C.H.B. Reviews: Soundless By Richelle Mead

C.H.B. Reviews: Soundless By Richelle Mead

Going through this novel in a day made me fully understand why readers may or may not enjoy it, especially if they are Richelle Mead book fans. Now, don’t get me wrong, I kind of disagree with those who have given this book a bad rating but at the same time it did have it’s negatives. I’ve read plenty of Richelle Mead books to understand that each of her series has a different tone about it. Whether it’s vampires, a succubus, a necromancer, or a ancient civilization-I give her tremendous props for putting her heart and soul into her books.

Amazon Description: “For as long as Fei can remember, there has been no sound in her village, where rocky terrain and frequent avalanches prevent residents from self-sustaining. Fei and her people are at the mercy of a zipline that carries food up the treacherous cliffs from Beiguo, a mysterious faraway kingdom.

When villagers begin to lose their sight, deliveries from the zipline shrink and many go hungry. Fei’s home, the people she loves, and her entire existence is plunged into crisis, under threat of darkness and starvation.

But soon Fei is awoken in the night by a searing noise, and sound becomes her weapon.

Richelle Mead takes readers on a triumphant journey from the peak of Fei’s jagged mountain village to the valley of Beiguo, where a startling truth and an unlikely romance will change her life forever….”

Fei, as a character, is an artist apprentice to the most important artist in her village. Since the villagers cannot hear, they create their own version of a newspaper by having Fei watch and record the different daily occurrences at the village mine. After which, she paints her story in order for it to be displayed in the middle of the village. The mine, in particular, has a special place in her heart.

Her parents were miners who later passed away when her and her sister were mere children. According to the villages own “status” system, miners were the lowest on the chain. Next were servants then artists at the very top. Technically, both sisters should be miners but instead they were offered positions in the artist school in order to learn and hone their craft.

Regardless of being the lowest in status, it is the miners who keep the village surviving. Blocked by a rockslide, the village is isolated from civilization. The only way they gather food is through another village at the bottom of the mountain, connected by a zipline that carry expensive minerals down the mountain and limited food up from the other village.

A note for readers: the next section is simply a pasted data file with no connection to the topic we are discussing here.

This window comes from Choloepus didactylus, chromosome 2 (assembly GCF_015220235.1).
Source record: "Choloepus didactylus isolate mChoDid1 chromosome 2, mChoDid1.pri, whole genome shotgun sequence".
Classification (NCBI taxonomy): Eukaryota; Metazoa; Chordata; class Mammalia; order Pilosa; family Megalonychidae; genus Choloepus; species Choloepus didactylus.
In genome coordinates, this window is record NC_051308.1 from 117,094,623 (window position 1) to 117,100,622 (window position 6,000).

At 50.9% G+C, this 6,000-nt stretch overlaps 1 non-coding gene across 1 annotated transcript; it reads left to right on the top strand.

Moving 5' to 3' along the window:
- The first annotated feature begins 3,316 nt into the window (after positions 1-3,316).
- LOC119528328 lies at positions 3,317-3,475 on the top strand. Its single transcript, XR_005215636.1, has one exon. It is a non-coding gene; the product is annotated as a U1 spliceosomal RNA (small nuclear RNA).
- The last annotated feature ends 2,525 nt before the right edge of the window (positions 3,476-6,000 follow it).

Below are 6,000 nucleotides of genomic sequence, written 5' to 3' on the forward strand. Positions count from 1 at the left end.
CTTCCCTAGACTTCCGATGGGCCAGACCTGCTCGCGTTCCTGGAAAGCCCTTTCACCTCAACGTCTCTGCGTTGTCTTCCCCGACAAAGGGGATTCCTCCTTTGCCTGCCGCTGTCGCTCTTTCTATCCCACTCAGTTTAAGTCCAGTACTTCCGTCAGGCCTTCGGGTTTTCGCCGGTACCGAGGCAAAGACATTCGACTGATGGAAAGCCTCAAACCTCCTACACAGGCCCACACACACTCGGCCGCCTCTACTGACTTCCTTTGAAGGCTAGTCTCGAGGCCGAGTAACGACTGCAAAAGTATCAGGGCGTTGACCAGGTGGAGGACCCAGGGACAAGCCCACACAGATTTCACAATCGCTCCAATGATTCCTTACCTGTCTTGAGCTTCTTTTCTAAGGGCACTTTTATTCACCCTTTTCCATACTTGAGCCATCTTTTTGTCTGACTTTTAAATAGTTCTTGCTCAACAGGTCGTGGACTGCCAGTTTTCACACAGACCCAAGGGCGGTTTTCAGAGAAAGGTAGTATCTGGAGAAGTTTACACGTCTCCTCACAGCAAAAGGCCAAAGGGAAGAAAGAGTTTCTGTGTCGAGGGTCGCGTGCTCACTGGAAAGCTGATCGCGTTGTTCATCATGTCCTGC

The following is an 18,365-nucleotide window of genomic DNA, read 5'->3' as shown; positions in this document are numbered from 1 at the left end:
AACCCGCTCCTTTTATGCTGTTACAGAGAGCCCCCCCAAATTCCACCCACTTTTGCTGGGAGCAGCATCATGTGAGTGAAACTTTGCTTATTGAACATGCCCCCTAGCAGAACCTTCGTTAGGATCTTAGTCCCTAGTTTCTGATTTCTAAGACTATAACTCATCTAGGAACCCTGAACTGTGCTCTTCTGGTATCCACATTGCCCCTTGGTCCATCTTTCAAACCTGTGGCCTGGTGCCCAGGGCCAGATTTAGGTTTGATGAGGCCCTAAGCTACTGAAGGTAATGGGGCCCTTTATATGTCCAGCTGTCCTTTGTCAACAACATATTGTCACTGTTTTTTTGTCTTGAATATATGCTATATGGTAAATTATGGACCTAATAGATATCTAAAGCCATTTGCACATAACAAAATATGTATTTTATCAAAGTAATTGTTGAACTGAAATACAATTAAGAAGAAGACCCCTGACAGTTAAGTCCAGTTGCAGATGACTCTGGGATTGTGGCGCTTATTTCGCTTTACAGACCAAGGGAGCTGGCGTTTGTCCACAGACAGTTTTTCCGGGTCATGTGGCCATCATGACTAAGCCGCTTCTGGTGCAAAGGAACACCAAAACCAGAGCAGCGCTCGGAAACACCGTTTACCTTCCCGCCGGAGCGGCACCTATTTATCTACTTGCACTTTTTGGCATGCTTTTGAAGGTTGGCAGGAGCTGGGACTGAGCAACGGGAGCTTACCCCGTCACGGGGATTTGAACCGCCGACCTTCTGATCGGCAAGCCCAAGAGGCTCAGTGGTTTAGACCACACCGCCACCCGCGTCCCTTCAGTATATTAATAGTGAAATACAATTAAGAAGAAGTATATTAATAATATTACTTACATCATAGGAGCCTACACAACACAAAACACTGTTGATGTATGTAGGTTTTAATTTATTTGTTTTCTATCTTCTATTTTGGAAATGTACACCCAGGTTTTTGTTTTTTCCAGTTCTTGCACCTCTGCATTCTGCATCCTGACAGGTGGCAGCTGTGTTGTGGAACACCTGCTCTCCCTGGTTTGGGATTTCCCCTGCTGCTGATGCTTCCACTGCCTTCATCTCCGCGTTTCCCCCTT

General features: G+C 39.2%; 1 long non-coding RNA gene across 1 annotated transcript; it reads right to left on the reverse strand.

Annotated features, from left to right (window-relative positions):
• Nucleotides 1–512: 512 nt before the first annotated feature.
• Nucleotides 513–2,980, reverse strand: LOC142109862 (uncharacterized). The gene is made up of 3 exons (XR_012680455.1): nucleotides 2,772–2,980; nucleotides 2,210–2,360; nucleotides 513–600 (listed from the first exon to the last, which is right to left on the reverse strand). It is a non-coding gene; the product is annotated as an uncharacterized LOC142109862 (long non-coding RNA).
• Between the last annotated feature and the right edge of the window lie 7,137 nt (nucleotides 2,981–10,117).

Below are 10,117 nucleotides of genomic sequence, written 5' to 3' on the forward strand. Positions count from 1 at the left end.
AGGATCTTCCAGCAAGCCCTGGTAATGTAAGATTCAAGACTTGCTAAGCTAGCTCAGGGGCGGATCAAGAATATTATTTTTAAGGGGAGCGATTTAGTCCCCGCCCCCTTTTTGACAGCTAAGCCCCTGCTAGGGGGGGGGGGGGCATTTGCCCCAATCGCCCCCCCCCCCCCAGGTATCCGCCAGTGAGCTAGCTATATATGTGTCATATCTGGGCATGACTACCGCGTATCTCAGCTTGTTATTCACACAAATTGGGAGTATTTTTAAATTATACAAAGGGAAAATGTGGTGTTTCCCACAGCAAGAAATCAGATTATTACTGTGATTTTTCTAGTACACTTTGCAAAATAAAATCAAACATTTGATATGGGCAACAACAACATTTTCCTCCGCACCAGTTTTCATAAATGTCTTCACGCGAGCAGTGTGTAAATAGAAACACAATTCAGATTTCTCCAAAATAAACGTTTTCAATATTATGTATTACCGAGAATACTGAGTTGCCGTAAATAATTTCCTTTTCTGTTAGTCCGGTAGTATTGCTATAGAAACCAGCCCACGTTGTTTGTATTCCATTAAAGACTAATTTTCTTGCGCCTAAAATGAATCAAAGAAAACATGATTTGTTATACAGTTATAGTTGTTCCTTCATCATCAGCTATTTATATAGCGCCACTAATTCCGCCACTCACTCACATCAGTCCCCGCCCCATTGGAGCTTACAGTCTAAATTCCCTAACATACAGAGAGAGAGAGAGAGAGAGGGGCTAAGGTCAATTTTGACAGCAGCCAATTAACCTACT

Fei, though, is not what I call a fighter. Does she have a cause to fight for? Yes. Is she persistent to find out why the village down the mountain isn’t sending up much food? Yes. But there were times I wished she was more of a fighter than she was. Her childhood crush/friend Li Wei is the first one to take the challenge to climb down the mountain after his father died in the mines. Even after Fei gained her hearing, it was he who inspired her to go with him in order to be a guide.

Many readers had commented on this novel being slow, boring, or not for them. I can agree that those who read Richelle Mead previous novels that this one is not as strong as the others, but the way that the mystery of how the village lost their hearing and soon their sight was a pretty interesting one. Originally, you wouldn’t think this book had any ties to the supernatural/mythological world when I can tell you it surely does.

As a short, standalone novel it works. Now, if Richelle Mead decided to create a series out of this, I would surely not agree with it. It does not need one. It’s fine by itself. Even if you are not a fan of hers, I’d read it. The culture behind the story is thrilling and educational for everyone.Taking into what I read into account, I have to say that my rating will not be as low as others.

My Rating: 7 1/2 out of 10 Book Charms

 

Happy Reading,

~C.C.

 

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